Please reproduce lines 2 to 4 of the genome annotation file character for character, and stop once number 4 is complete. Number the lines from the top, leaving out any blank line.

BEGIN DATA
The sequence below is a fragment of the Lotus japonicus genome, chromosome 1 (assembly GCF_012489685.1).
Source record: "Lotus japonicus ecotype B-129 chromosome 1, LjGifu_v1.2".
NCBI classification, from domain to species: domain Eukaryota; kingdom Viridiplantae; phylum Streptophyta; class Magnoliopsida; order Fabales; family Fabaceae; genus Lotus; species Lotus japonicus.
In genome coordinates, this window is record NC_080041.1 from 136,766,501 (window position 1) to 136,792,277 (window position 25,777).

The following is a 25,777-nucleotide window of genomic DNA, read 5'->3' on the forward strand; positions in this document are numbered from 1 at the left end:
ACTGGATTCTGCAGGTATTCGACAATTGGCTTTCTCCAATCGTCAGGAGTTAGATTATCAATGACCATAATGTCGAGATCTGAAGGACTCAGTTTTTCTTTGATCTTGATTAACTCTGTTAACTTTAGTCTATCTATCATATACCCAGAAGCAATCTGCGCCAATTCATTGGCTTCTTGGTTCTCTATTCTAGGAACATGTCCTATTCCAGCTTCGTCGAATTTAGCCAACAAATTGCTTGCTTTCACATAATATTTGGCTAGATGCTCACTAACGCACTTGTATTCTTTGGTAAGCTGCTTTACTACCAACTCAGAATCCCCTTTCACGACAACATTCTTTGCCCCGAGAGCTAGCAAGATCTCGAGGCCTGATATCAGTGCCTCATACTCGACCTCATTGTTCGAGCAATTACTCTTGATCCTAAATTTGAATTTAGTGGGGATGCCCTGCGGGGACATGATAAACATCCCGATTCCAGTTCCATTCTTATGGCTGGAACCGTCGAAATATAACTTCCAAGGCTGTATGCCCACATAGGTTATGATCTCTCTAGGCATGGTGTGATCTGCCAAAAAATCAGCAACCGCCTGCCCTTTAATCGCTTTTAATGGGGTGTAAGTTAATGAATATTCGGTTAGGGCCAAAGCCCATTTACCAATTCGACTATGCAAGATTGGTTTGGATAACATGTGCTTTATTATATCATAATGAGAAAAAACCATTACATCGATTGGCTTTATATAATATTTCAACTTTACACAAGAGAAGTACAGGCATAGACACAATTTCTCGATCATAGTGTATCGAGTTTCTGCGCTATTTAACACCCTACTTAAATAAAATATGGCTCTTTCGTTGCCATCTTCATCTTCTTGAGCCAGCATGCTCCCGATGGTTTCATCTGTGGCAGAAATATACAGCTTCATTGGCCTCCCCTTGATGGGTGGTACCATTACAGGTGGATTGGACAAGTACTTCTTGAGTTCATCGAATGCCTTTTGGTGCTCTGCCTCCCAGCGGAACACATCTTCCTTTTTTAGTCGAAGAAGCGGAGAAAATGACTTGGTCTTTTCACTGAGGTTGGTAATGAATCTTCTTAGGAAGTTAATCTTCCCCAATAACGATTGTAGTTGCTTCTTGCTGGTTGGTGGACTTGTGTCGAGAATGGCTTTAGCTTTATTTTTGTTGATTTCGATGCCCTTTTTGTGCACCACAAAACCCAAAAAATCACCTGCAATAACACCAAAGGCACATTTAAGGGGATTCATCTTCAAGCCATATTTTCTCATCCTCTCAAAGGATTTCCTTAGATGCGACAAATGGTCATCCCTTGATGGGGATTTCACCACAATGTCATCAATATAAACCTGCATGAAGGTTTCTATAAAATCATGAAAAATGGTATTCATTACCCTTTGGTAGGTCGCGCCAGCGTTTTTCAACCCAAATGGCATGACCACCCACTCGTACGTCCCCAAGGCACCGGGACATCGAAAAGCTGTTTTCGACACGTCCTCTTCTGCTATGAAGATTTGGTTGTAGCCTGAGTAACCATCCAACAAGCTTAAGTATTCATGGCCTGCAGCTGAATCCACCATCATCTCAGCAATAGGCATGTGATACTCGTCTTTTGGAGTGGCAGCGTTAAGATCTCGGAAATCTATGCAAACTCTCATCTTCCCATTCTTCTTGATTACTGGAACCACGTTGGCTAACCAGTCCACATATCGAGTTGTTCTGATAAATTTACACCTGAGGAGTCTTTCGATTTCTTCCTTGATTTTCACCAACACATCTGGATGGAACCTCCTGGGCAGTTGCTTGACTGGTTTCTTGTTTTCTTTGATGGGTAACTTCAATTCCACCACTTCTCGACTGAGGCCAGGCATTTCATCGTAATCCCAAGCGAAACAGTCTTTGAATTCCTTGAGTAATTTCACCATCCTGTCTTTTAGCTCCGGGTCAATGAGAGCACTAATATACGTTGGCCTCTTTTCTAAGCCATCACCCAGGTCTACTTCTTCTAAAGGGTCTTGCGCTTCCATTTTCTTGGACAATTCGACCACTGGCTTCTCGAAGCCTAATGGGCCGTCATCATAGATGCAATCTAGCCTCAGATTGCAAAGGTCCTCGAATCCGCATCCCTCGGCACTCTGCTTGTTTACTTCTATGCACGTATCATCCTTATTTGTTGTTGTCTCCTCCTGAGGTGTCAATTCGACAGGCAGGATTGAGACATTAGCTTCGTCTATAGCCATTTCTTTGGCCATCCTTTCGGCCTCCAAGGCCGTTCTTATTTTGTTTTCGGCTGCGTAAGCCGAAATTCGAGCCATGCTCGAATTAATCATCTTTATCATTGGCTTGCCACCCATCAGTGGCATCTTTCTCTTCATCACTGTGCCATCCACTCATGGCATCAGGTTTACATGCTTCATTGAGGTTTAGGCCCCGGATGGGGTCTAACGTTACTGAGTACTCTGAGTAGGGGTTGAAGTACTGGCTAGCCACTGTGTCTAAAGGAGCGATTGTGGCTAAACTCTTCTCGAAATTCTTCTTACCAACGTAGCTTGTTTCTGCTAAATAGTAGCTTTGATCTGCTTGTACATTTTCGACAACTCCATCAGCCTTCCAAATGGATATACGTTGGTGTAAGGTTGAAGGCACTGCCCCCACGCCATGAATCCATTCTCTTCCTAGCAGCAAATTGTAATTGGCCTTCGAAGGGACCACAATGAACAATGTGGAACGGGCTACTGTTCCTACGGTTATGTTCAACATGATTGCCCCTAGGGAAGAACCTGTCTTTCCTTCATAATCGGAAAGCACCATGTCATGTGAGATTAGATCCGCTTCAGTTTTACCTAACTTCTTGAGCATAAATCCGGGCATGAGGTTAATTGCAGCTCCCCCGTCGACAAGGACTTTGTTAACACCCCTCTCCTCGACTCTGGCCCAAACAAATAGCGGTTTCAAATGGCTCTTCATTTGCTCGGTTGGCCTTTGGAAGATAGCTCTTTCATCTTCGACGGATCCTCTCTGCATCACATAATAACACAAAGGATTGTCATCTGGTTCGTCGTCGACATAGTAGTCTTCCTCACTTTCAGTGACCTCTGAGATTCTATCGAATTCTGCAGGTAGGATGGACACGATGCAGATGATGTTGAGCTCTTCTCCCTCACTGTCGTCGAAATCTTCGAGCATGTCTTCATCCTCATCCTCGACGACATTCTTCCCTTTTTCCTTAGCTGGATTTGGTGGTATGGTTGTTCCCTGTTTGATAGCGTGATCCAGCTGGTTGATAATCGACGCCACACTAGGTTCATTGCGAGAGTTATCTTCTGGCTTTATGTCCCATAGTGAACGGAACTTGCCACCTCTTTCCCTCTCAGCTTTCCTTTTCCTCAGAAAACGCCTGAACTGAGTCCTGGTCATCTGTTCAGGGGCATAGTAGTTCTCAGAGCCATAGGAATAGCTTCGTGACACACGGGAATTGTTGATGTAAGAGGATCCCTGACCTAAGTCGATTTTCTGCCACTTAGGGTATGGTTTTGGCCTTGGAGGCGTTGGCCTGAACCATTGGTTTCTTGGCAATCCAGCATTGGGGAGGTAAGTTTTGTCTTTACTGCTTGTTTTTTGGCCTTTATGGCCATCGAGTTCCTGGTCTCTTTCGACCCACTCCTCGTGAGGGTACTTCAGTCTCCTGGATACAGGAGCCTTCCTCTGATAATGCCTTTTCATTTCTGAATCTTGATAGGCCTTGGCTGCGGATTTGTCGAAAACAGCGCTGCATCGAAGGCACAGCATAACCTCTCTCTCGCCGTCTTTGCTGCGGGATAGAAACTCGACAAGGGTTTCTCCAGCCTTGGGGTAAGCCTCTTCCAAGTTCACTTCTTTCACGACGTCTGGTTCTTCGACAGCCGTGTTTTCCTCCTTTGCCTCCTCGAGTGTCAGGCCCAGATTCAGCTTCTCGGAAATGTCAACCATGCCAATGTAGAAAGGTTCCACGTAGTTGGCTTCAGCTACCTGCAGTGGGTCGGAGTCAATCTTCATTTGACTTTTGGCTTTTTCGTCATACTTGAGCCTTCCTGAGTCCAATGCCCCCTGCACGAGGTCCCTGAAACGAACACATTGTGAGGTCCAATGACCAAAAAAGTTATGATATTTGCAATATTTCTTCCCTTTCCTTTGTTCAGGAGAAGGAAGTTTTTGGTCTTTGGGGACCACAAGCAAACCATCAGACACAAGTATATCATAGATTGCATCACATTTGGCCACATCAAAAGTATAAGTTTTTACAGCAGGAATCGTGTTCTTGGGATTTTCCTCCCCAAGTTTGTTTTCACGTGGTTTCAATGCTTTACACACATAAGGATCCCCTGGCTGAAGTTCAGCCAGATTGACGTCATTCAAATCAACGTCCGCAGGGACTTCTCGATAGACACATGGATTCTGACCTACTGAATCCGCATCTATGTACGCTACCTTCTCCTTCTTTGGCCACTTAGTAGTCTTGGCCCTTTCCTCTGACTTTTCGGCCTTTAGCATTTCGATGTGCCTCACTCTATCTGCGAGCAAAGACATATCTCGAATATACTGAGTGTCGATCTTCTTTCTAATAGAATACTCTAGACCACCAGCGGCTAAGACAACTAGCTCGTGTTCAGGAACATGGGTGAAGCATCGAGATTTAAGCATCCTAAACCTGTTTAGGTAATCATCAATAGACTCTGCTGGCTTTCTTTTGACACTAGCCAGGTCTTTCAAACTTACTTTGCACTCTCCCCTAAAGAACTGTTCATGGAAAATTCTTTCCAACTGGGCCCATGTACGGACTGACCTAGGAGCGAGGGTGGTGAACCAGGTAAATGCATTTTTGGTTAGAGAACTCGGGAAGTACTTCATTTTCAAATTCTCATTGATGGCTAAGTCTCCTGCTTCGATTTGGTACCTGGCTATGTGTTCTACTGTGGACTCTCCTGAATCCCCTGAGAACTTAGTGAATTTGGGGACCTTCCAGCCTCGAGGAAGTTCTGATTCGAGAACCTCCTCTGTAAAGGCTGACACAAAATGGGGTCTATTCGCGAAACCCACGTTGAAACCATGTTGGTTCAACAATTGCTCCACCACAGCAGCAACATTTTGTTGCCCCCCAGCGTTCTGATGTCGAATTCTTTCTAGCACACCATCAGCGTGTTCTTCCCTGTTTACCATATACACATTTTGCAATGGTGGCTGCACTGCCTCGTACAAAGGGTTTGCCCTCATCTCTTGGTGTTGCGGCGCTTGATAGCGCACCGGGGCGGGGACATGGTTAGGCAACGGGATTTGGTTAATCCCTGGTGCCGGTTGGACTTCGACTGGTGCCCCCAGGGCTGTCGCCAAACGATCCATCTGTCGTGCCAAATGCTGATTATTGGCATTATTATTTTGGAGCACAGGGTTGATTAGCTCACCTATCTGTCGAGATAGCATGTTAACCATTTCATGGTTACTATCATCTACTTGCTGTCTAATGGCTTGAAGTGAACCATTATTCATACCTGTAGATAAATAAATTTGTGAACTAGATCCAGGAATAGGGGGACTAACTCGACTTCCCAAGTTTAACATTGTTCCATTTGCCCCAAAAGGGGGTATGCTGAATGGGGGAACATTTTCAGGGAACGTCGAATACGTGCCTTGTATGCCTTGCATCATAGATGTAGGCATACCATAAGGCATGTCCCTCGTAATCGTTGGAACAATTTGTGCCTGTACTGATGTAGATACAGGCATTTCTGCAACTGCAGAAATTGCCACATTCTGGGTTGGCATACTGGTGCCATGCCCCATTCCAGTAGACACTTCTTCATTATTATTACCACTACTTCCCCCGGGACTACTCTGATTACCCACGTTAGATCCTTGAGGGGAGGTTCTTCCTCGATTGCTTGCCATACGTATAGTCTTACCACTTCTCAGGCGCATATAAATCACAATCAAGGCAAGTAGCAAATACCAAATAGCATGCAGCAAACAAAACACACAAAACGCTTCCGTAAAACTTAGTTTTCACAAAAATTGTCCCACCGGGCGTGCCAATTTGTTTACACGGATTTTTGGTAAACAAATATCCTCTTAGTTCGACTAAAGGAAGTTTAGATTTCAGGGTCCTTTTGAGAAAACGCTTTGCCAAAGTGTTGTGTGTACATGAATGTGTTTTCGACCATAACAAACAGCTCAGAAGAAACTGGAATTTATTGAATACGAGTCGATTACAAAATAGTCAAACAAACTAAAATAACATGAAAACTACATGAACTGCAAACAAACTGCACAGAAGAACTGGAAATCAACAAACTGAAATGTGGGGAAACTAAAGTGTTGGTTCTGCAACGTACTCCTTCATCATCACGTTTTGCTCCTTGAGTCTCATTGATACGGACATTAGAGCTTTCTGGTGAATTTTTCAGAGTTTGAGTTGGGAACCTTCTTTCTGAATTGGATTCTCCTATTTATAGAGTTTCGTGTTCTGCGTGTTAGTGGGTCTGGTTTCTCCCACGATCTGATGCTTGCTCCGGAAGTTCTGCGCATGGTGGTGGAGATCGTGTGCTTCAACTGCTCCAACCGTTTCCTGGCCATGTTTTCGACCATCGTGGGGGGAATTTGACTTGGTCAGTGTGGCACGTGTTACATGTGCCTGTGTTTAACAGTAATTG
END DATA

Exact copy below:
Source record: "Lotus japonicus ecotype B-129 chromosome 1, LjGifu_v1.2".
NCBI classification, from domain to species: domain Eukaryota; kingdom Viridiplantae; phylum Streptophyta; class Magnoliopsida; order Fabales; family Fabaceae; genus Lotus; species Lotus japonicus.
In genome coordinates, this window is record NC_080041.1 from 136,766,501 (window position 1) to 136,792,277 (window position 25,777).